The problem is when we make a week of workouts mean that we miss a month or two months or three months. Because we’ve created this thing in our head where it’s really hard to get started again. And so that’s why the grace and the comeback plan are so important.

It’s not because. I mean, it is in, in one sense it’s because beating yourself up is crappy. It’s uncomfortable. It’s unpleasant. Of course. I want you to have grace for yourself because why feel shitty if you don’t have to, but the other reason for the grace and the expectation and the understanding that there are going to be ebbs and flows is so that it’s part of the plan. So that doing less is actually part of the definition of success.

Part of the plan is that we have times that we’re not doing as much. So that when there’s that time, you’re not doing as much, it’s like, yay, I am on plan. I’m doing exactly what’s expected of me. I’m having a time where I’m not doing as much. That sounds like really trivial and like, that’s not, I don’t really need to do that. I’m not four, I don’t need to like celebrate these imaginary wins, but you do. I promise you do. Your brain works just like a four year old’s brain and you do need to create that win for yourself where doing less is the expectation. It’s a success. And so when it happens, you can be like, yay, everything going to plan. And that’s going to make it much easier to start again whenever your comeback plan says it’s time to start again.

So, as a part of creating that comeback plan and leading with grace and adjusting expectations we want to shift our goals a little bit, not your like big picture way out in the future “why,” but your procedural goals. Right? So a lot of the time we talk about like, you have this big why, this big thing that you’re working toward, yes. Keep that the same. Keep your eye on that. Stay inspired and motivated by that. But the execution is going to need to change.

And again, that’s because we’re setting the expectation that this is a stage. This is a phase where you have a little bit less time, a little bit less energy, and therefore in service of your ultimate big picture goal during this season, you’re going to lower the expectation. You’re going to say, instead of doing my, you know, metabolic conditioning and my strength training and my spin rides and whatever, I’m going to do 15 minutes of mobility, three times a week. That’s what success looks like for me in this season.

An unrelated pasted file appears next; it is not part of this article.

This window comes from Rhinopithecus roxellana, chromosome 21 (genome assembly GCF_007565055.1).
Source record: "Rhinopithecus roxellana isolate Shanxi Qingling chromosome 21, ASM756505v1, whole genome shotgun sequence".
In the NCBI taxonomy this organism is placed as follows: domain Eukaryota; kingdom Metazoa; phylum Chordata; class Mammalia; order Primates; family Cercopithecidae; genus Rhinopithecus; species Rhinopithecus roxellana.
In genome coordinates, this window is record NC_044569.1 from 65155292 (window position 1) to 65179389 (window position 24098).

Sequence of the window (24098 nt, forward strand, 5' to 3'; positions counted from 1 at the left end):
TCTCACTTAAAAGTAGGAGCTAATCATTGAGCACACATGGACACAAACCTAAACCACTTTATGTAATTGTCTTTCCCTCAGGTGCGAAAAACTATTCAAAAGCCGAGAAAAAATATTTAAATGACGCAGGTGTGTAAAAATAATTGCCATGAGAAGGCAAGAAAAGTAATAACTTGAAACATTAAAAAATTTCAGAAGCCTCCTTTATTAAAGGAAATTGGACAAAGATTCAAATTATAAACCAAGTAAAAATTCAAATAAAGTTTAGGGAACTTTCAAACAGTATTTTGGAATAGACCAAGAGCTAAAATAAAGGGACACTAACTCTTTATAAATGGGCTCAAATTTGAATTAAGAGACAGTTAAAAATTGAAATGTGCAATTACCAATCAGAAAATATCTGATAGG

And even though it doesn’t seem like that’s, you know, maybe you have like a physique goal or a strength goal, even though that doesn’t seem like it’s actually in service of the strength goal, checking the box and feeling like you are successful during a low season is part of accomplishing your ultimate big picture goal.

So we don’t need to change the Why, we just change the the execution, the expectation of what you are going to do during this season. And you’re going to shift toward a maintenance mindset where you’re like the purpose of my workouts. The purpose of my movement practice right now is to keep me regular, it’s to keep me on top of a behavior on top of the habit. I’m maintaining all the progress that I’ve made. And I, and that is in itself a worthy goal. It is worthy of your time and energy just to keep the habit, because that is ultimately what creating movement practice is all about. It’s. It’s changing who you are in your, in your own brain, your idea of yourself and becoming someone who works out regularly. And so the working out regularly is the part that we want to keep the, what you’re doing not so important. So we focus on maintenance. We shift that expectation toward maintenance. And we focus on the small wins. You give yourself just as much internal affirmation, just as much pride, just as much excitement about achieving the three days of 15 minutes of mobility as you would for the 45 minutes of heavy strength work.